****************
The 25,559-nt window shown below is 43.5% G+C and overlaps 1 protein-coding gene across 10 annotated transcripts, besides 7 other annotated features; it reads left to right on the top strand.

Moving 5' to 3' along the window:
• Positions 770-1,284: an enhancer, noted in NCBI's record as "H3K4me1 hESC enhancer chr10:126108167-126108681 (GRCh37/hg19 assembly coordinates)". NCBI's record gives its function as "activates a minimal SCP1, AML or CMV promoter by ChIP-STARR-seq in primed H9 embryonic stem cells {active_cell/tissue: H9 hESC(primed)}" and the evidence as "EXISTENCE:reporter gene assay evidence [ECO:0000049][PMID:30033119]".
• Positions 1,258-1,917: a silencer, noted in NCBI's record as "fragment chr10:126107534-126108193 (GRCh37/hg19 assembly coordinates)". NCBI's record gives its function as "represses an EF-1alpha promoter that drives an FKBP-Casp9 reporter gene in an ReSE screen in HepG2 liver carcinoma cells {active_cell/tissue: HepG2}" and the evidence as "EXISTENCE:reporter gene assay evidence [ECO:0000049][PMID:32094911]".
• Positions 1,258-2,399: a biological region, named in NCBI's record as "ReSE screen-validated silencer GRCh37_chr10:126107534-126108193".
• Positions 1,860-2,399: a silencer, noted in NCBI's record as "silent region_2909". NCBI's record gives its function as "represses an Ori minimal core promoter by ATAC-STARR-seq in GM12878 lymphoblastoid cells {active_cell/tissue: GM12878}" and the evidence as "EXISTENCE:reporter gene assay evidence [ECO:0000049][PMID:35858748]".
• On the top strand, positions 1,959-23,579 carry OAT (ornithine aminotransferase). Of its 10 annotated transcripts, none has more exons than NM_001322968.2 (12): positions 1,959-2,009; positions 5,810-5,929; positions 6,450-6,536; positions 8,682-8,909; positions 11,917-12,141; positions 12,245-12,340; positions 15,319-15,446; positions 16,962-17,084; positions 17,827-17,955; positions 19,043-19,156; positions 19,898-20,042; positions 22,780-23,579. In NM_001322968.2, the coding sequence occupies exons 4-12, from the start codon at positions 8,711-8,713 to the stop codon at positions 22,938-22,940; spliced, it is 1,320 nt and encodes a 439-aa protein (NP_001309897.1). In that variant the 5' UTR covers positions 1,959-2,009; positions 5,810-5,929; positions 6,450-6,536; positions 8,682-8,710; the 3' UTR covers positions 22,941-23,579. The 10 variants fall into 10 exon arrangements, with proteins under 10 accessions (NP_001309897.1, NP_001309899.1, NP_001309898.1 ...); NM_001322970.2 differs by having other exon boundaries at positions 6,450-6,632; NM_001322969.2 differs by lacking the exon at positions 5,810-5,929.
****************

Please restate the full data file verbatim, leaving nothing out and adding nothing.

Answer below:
The 25,559-nt window shown below is 43.5% G+C and overlaps 1 protein-coding gene across 10 annotated transcripts, besides 7 other annotated features; it reads left to right on the top strand.

Moving 5' to 3' along the window:
• Positions 770-1,284: an enhancer, noted in NCBI's record as "H3K4me1 hESC enhancer chr10:126108167-126108681 (GRCh37/hg19 assembly coordinates)". NCBI's record gives its function as "activates a minimal SCP1, AML or CMV promoter by ChIP-STARR-seq in primed H9 embryonic stem cells {active_cell/tissue: H9 hESC(primed)}" and the evidence as "EXISTENCE:reporter gene assay evidence [ECO:0000049][PMID:30033119]".
• Positions 1,258-1,917: a silencer, noted in NCBI's record as "fragment chr10:126107534-126108193 (GRCh37/hg19 assembly coordinates)". NCBI's record gives its function as "represses an EF-1alpha promoter that drives an FKBP-Casp9 reporter gene in an ReSE screen in HepG2 liver carcinoma cells {active_cell/tissue: HepG2}" and the evidence as "EXISTENCE:reporter gene assay evidence [ECO:0000049][PMID:32094911]".
• Positions 1,258-2,399: a biological region, named in NCBI's record as "ReSE screen-validated silencer GRCh37_chr10:126107534-126108193".
• Positions 1,860-2,399: a silencer, noted in NCBI's record as "silent region_2909". NCBI's record gives its function as "represses an Ori minimal core promoter by ATAC-STARR-seq in GM12878 lymphoblastoid cells {active_cell/tissue: GM12878}" and the evidence as "EXISTENCE:reporter gene assay evidence [ECO:0000049][PMID:35858748]".
• On the top strand, positions 1,959-23,579 carry OAT (ornithine aminotransferase). Of its 10 annotated transcripts, none has more exons than NM_001322968.2 (12): positions 1,959-2,009; positions 5,810-5,929; positions 6,450-6,536; positions 8,682-8,909; positions 11,917-12,141; positions 12,245-12,340; positions 15,319-15,446; positions 16,962-17,084; positions 17,827-17,955; positions 19,043-19,156; positions 19,898-20,042; positions 22,780-23,579. In NM_001322968.2, the coding sequence occupies exons 4-12, from the start codon at positions 8,711-8,713 to the stop codon at positions 22,938-22,940; spliced, it is 1,320 nt and encodes a 439-aa protein (NP_001309897.1). In that variant the 5' UTR covers positions 1,959-2,009; positions 5,810-5,929; positions 6,450-6,536; positions 8,682-8,710; the 3' UTR covers positions 22,941-23,579. The 10 variants fall into 10 exon arrangements, with proteins under 10 accessions (NP_001309897.1, NP_001309899.1, NP_001309898.1 ...); NM_001322970.2 differs by having other exon boundaries at positions 6,450-6,632; NM_001322969.2 differs by lacking the exon at positions 5,810-5,929.